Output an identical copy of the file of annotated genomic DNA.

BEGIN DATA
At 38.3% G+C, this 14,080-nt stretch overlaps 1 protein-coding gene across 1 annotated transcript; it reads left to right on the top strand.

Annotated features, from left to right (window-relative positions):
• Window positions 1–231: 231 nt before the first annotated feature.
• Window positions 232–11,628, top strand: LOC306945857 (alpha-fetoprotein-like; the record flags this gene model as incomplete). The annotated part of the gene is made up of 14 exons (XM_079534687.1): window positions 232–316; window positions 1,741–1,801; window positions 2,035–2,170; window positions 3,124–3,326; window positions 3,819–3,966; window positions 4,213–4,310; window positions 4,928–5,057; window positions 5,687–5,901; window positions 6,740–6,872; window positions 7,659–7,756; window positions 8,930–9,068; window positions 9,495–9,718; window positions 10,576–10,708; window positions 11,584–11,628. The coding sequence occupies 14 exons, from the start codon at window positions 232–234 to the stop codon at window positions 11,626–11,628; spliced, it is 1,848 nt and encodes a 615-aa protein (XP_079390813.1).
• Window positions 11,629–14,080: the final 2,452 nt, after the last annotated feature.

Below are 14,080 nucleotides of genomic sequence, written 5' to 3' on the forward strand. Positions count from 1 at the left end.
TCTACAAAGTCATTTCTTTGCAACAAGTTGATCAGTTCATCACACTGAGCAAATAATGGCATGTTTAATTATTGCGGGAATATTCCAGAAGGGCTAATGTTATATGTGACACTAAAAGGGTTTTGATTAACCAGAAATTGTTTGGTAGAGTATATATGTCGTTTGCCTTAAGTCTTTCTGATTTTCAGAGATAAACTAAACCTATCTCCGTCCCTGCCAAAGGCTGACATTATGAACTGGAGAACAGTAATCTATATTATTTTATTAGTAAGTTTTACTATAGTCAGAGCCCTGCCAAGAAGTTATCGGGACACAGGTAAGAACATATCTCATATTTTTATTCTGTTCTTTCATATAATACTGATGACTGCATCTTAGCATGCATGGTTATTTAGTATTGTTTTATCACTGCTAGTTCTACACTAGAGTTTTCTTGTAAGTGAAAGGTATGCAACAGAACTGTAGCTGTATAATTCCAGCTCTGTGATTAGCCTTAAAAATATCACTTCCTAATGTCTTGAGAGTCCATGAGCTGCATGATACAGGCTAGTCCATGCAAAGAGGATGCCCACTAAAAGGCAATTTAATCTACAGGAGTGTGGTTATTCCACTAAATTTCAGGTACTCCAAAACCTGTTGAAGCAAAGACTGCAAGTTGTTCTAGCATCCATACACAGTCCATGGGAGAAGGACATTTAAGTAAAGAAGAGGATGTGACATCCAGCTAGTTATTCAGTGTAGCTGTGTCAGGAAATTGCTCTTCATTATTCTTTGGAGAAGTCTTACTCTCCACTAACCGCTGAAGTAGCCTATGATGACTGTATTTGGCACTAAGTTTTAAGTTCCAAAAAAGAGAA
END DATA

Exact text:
At 38.3% G+C, this 14,080-nt stretch overlaps 1 protein-coding gene across 1 annotated transcript; it reads left to right on the top strand.

Annotated features, from left to right (window-relative positions):
• Window positions 1–231: 231 nt before the first annotated feature.
• Window positions 232–11,628, top strand: LOC306945857 (alpha-fetoprotein-like; the record flags this gene model as incomplete). The annotated part of the gene is made up of 14 exons (XM_079534687.1): window positions 232–316; window positions 1,741–1,801; window positions 2,035–2,170; window positions 3,124–3,326; window positions 3,819–3,966; window positions 4,213–4,310; window positions 4,928–5,057; window positions 5,687–5,901; window positions 6,740–6,872; window positions 7,659–7,756; window positions 8,930–9,068; window positions 9,495–9,718; window positions 10,576–10,708; window positions 11,584–11,628. The coding sequence occupies 14 exons, from the start codon at window positions 232–234 to the stop codon at window positions 11,626–11,628; spliced, it is 1,848 nt and encodes a 615-aa protein (XP_079390813.1).
• Window positions 11,629–14,080: the final 2,452 nt, after the last annotated feature.

Below are 14,080 nucleotides of genomic sequence, written 5' to 3' on the forward strand. Positions count from 1 at the left end.
TCTACAAAGTCATTTCTTTGCAACAAGTTGATCAGTTCATCACACTGAGCAAATAATGGCATGTTTAATTATTGCGGGAATATTCCAGAAGGGCTAATGTTATATGTGACACTAAAAGGGTTTTGATTAACCAGAAATTGTTTGGTAGAGTATATATGTCGTTTGCCTTAAGTCTTTCTGATTTTCAGAGATAAACTAAACCTATCTCCGTCCCTGCCAAAGGCTGACATTATGAACTGGAGAACAGTAATCTATATTATTTTATTAGTAAGTTTTACTATAGTCAGAGCCCTGCCAAGAAGTTATCGGGACACAGGTAAGAACATATCTCATATTTTTATTCTGTTCTTTCATATAATACTGATGACTGCATCTTAGCATGCATGGTTATTTAGTATTGTTTTATCACTGCTAGTTCTACACTAGAGTTTTCTTGTAAGTGAAAGGTATGCAACAGAACTGTAGCTGTATAATTCCAGCTCTGTGATTAGCCTTAAAAATATCACTTCCTAATGTCTTGAGAGTCCATGAGCTGCATGATACAGGCTAGTCCATGCAAAGAGGATGCCCACTAAAAGGCAATTTAATCTACAGGAGTGTGGTTATTCCACTAAATTTCAGGTACTCCAAAACCTGTTGAAGCAAAGACTGCAAGTTGTTCTAGCATCCATACACAGTCCATGGGAGAAGGACATTTAAGTAAAGAAGAGGATGTGACATCCAGCTAGTTATTCAGTGTAGCTGTGTCAGGAAATTGCTCTTCATTATTCTTTGGAGAAGTCTTACTCTCCACTAACCGCTGAAGTAGCCTATGATGACTGTATTTGGCACTAAGTTTTAAGTTCCAAAAAAGAGAA